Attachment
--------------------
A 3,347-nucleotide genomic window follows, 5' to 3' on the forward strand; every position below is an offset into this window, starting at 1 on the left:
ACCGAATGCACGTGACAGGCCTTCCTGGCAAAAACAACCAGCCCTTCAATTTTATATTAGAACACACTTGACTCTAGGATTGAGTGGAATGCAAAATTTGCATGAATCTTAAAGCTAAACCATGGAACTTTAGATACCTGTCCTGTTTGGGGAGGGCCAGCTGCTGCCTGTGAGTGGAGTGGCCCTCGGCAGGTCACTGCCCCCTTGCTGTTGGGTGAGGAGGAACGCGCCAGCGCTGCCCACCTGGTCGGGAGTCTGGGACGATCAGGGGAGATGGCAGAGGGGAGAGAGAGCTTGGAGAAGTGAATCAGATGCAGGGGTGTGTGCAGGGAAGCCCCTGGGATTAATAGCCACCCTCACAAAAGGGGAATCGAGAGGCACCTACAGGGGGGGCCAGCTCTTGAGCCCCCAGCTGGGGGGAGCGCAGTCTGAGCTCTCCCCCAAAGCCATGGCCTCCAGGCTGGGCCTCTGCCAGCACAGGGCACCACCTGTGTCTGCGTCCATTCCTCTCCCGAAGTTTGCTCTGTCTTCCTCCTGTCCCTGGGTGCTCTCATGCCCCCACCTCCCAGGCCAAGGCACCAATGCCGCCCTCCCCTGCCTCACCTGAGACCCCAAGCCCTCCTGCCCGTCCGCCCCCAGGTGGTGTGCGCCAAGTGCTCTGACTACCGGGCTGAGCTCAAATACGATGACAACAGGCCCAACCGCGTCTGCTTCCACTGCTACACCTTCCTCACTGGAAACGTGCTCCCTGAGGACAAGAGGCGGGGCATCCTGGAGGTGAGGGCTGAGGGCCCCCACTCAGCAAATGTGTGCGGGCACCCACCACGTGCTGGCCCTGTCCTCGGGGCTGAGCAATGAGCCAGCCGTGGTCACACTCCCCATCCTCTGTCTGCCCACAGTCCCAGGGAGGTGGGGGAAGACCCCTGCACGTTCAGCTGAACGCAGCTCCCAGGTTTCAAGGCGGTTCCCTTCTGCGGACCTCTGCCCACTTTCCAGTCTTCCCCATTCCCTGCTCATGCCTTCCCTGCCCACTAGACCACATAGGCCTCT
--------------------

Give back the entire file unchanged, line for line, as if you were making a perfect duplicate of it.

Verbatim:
A 3,347-nucleotide genomic window follows, 5' to 3' on the forward strand; every position below is an offset into this window, starting at 1 on the left:
ACCGAATGCACGTGACAGGCCTTCCTGGCAAAAACAACCAGCCCTTCAATTTTATATTAGAACACACTTGACTCTAGGATTGAGTGGAATGCAAAATTTGCATGAATCTTAAAGCTAAACCATGGAACTTTAGATACCTGTCCTGTTTGGGGAGGGCCAGCTGCTGCCTGTGAGTGGAGTGGCCCTCGGCAGGTCACTGCCCCCTTGCTGTTGGGTGAGGAGGAACGCGCCAGCGCTGCCCACCTGGTCGGGAGTCTGGGACGATCAGGGGAGATGGCAGAGGGGAGAGAGAGCTTGGAGAAGTGAATCAGATGCAGGGGTGTGTGCAGGGAAGCCCCTGGGATTAATAGCCACCCTCACAAAAGGGGAATCGAGAGGCACCTACAGGGGGGGCCAGCTCTTGAGCCCCCAGCTGGGGGGAGCGCAGTCTGAGCTCTCCCCCAAAGCCATGGCCTCCAGGCTGGGCCTCTGCCAGCACAGGGCACCACCTGTGTCTGCGTCCATTCCTCTCCCGAAGTTTGCTCTGTCTTCCTCCTGTCCCTGGGTGCTCTCATGCCCCCACCTCCCAGGCCAAGGCACCAATGCCGCCCTCCCCTGCCTCACCTGAGACCCCAAGCCCTCCTGCCCGTCCGCCCCCAGGTGGTGTGCGCCAAGTGCTCTGACTACCGGGCTGAGCTCAAATACGATGACAACAGGCCCAACCGCGTCTGCTTCCACTGCTACACCTTCCTCACTGGAAACGTGCTCCCTGAGGACAAGAGGCGGGGCATCCTGGAGGTGAGGGCTGAGGGCCCCCACTCAGCAAATGTGTGCGGGCACCCACCACGTGCTGGCCCTGTCCTCGGGGCTGAGCAATGAGCCAGCCGTGGTCACACTCCCCATCCTCTGTCTGCCCACAGTCCCAGGGAGGTGGGGGAAGACCCCTGCACGTTCAGCTGAACGCAGCTCCCAGGTTTCAAGGCGGTTCCCTTCTGCGGACCTCTGCCCACTTTCCAGTCTTCCCCATTCCCTGCTCATGCCTTCCCTGCCCACTAGACCACATAGGCCTCT